ships.
The admiral's cruiser at 2:25 o'lock was
opposite Seventy-ninth street. There was j
a tremendous demonstration—cannon I
roared, people yelled and flags and hand
kerchiefs were waved from streets and |
hundreds of roofs and windows. There i
were thousands of persons on roofs of I
! St. Mary oft 125th street at 2:30 o'clock
amid deafening sounds of cannon and
cheering of the largest crowds ever gath
ered there.
The parade was one hour and fifteen
minutes passing Fulton street. The ves
sels moved about eight knots an hour.
houses near River Park and windows
were crowded. From all these people
and hundreds of thousands in the park
came shouts of welcome and cheers for
the admiral as tlie Olympia passsed by.
The scene was inspiring all along.
Mount Tom used to be the site of an old
fort and had seven or eight thousand
persons on it. Riverside drive was lined
on both sides with an unbroken string of
carriages. Grandstands were filled and
the cheering continued from the time the
Olympia hove in sight until she was way
up the river.
The Olympia rounded the stake boat
The Days Programme.
New York, Sept. 29. Following is the
programme of to-day's events in tht
Dewey celebrations:
8 a. m.—Admiral Dewey will return !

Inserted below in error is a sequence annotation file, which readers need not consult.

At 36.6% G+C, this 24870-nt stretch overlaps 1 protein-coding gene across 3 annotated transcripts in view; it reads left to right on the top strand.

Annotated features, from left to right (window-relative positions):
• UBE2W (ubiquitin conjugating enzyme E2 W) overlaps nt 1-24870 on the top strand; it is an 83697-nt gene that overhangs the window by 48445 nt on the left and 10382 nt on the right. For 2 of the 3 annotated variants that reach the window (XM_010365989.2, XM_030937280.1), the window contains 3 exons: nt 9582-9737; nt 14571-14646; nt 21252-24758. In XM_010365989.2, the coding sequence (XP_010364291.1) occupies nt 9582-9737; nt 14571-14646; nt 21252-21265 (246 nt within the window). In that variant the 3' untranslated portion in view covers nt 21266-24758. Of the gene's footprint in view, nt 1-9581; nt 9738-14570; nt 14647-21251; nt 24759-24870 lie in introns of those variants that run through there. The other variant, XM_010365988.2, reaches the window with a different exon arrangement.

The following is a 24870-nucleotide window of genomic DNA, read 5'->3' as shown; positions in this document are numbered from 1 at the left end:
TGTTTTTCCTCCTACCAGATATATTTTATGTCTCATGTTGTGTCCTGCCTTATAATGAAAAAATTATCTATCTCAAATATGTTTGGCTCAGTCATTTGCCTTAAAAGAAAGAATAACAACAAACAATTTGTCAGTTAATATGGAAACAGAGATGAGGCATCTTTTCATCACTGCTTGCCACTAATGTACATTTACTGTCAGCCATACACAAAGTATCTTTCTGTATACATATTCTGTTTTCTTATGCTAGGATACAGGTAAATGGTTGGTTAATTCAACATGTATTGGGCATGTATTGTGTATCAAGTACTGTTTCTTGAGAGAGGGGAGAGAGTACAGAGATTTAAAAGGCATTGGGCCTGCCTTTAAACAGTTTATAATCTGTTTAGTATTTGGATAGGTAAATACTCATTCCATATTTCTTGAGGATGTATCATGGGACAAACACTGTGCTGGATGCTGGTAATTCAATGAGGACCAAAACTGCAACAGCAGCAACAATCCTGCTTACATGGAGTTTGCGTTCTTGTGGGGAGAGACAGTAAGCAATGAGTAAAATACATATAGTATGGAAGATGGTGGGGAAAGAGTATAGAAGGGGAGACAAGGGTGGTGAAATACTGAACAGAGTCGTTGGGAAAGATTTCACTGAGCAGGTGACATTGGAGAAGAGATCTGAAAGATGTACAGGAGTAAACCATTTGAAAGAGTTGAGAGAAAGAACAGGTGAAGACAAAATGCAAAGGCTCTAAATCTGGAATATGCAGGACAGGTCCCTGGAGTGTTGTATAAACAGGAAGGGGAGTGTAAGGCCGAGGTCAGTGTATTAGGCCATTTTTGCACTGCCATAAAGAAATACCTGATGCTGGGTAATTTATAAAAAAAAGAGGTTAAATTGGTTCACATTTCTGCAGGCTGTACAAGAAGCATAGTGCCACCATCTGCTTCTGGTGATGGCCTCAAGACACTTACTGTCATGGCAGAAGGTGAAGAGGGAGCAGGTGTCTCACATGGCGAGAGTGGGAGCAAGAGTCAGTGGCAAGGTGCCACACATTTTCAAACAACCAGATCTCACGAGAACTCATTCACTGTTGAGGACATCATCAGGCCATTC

General Merritt's visit on Gevernoi
island.
10:00 a. m.—The major's boat
Hook, will leave pier A.
10:30 a. m.—Mayor Van Wyck will call 1
jupon Admiral Dewey on the Olymnin. j
10:30 a. m.—The state boat Monmouth ,
wlth Governor Roosevelt on board will j
8tart frorn Rector street. I
h a . m .—Mayor's committees boats, the ;
a .^ nelill g lof . um and the Glen Island will
1(ylve W est Thirty-fourth street. The
Wamk . ki carrying heads of city depart- j
!
Sandy
intents will leave east Twenty-fourth
street. The Mount Hope, carrying the
munic ipal assembly, will leave east
'Twenty-fourth street, and Press boat
Mattcu an, will leave west Twenty
fourth street.
11:30 a. m.—Admiral Dewey will return
the mayor's call on the Sandy Hook.
11 in.—Admiral Dewey will return to
t,lc O.vmpia and the noonday meal will
De served on the- fleet. |
1 P- m.-Naval parade will start fmnii|
Quarantine.
2:30 p. m.- 1 he Olj-mpia is expected
to reach her anchorage off Grant's tomb ;
land the review of the parade 1 >y the ad- !
mirai will begin.
[ 5 p. m.-Dismissal of the naval parade. .
j 6 V- m.—All vehicles except the otrs
will he excluded from the Brooklyn
bridge, so that the roadways may hj
. used by pedestrians to see the fireworks :
! . P- m. Grand display of fireworks will
begin. i
10 p. m.— Resumption of vehicle traffic'in
on tie- Brooklyn bridge.
Permanent Dewey Arch.
I N-w York, Sept. 29.— Following the
suggestions that the Dewey arch be
made permanent in marble and bronze,
: prominent citizens have joined in a
.c-ause to rear an arch that will commem
orate not only Dewey and Manila, but all
the heroes in the engagments in the
Spanish war. Among those who have
g ven ilieir assurance of support are ex
1 Yice-Presld- nt Levi P. Morton, ox-Sec
tarv Cornelius N. Bliss, ex-Seeretary